Note that agencies may have additional requirements or stricter timelines. For example, the 2018 NIH Grant Policy Statement requires that election of title must be made within two years of the disclosure of the invention to NIH, but the election also needs to be made before the filing of an initial patent application. The revised Bayh-Dole Rule does not provide support for requiring contractors to elect title prior to the filing of an initial patent application. It only requires that the initial patent application be filed within one year after electing title. Although in exceptional circumstances an agency may determine that restriction or elimination of the right to retain title to a subject invention will better promote the policy and objectives of the Bayh-Dole Act, the NIH Grant Policy Statement does not provide such a justification to change the standard patent clause setting forth the conditions for the contractor to retain title.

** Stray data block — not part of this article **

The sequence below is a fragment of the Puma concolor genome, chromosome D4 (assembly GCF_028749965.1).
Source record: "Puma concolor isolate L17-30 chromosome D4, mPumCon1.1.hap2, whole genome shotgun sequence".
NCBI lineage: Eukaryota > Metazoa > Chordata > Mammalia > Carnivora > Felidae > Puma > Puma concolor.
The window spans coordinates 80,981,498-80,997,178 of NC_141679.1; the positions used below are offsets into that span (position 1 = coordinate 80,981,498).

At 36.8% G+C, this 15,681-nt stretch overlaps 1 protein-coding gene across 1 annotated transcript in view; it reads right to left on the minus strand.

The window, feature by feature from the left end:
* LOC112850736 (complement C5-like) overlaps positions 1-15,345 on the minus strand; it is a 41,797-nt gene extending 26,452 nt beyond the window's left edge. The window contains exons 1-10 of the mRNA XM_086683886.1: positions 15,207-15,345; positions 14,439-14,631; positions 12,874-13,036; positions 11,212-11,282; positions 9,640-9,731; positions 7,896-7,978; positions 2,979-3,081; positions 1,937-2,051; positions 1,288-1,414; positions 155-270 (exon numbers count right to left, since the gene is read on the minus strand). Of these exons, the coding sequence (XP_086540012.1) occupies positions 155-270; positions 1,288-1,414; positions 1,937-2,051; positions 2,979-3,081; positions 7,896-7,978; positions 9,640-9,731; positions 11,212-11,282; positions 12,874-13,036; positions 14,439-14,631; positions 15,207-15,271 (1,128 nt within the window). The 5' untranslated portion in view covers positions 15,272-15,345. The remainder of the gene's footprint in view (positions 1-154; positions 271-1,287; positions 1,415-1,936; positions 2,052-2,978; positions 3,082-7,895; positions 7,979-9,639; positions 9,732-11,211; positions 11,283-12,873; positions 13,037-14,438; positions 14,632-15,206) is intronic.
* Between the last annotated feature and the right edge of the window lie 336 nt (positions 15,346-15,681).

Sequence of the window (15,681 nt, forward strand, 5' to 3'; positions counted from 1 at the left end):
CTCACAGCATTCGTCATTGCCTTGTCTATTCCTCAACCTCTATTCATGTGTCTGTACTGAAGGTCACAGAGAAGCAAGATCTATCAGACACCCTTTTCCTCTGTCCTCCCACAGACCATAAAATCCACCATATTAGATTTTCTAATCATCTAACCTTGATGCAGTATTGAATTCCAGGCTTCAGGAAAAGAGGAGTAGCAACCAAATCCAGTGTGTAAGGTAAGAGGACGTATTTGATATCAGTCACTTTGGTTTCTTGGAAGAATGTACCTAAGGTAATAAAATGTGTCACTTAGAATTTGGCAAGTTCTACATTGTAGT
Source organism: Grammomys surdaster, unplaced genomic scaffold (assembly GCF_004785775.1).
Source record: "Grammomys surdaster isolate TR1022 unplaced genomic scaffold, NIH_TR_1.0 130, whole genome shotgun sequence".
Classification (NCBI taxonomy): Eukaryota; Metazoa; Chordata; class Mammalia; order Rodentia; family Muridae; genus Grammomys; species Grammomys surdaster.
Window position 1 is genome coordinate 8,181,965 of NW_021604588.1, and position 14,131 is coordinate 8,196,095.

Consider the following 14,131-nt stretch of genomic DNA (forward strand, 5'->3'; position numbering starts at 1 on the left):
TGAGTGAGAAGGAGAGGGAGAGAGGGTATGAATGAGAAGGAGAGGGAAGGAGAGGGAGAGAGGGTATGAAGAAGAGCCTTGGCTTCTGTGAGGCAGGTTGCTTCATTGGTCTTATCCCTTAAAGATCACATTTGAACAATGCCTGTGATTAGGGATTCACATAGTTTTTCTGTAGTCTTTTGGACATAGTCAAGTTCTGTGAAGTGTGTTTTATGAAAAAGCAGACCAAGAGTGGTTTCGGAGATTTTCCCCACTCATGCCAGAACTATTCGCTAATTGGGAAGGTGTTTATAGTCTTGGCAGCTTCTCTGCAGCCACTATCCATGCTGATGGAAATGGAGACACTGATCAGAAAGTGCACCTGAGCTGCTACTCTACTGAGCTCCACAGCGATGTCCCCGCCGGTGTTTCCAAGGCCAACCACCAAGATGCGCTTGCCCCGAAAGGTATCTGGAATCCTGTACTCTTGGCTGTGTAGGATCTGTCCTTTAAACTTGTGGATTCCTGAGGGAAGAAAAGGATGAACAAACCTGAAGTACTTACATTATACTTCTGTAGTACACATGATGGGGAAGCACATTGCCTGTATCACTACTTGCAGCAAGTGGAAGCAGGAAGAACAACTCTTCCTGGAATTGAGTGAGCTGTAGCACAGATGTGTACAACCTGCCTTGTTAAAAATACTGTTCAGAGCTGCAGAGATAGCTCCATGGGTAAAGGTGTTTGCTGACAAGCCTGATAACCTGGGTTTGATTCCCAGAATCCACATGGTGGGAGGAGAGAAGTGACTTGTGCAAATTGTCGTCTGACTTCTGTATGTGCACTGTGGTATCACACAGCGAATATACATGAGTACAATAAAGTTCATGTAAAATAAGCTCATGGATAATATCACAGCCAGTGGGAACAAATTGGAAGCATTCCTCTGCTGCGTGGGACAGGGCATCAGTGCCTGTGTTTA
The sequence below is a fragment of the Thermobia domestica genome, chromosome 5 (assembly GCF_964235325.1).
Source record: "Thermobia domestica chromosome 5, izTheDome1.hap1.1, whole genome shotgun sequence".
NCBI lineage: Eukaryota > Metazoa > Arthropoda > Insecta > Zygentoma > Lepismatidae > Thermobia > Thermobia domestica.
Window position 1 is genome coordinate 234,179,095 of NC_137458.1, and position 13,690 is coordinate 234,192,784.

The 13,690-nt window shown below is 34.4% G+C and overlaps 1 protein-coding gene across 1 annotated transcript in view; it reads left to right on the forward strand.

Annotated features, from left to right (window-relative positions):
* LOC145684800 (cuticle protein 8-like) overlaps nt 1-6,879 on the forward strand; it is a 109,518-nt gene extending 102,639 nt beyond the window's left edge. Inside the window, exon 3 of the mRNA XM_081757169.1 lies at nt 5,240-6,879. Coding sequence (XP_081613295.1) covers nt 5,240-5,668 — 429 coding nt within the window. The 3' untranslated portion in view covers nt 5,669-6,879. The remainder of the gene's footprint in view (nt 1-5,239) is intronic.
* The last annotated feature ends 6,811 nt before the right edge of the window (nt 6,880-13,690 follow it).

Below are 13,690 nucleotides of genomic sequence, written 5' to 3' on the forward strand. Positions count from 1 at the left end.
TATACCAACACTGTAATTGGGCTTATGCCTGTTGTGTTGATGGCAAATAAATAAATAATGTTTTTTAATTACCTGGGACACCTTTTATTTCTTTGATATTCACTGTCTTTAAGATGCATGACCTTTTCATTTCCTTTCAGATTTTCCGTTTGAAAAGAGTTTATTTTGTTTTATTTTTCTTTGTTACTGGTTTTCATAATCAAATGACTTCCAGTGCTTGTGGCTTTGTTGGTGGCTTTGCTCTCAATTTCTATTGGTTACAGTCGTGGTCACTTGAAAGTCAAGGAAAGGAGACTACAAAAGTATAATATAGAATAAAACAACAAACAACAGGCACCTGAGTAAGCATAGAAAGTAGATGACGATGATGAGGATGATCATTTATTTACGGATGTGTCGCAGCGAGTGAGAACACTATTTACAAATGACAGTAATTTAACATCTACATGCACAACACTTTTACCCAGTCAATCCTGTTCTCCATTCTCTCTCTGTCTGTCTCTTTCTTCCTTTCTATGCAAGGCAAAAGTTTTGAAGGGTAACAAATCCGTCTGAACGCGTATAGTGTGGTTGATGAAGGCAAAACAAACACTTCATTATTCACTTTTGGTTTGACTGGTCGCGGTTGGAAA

However, non-compliance with agency specific requirements, while not without consequence, would not necessarily result in loss of title. The situations requiring conveyance of title to the government are prescribed in the Bayh-Dole Rule. Yet, violation of additional requirements imposed by agencies result in other consequences, including termination of a grant. To lower risk, a contractor should adhere to the restrictions imposed by the agency’s funding agreement—in the case of NIH, elect title before filing an initial patent application (which does include a provisional application).
Conditions When the Government May Obtain Title
Under Bayh-Dole, title to a subject invention is conveyed to the federal agency upon the agency’s request when the contractor fails to timely disclose or elect title, file patent applications or continue prosecution as prescribed under the revised Bayh-Dole Rule. Under the revised rule, the agency must still provide a written request for conveyance; however, the conditions for conveyance and the timeline for agency’s request have been revised. Specifically:
Failure to timely disclose or timely elect title: A funding agency can request conveyance of title upon contractor’s failure to timely disclose a subject invention to the agency or to timely elect title. While the old rule required the agency to act within 60 days after learning of the failure of the contractor, the revised Bayh-Dole Rule allows the agency to request conveyance at any time. Therefore, where a contractor misses the disclosure or the election of title deadlines, there will be a permanent defect in the contractor’s title to the subject invention.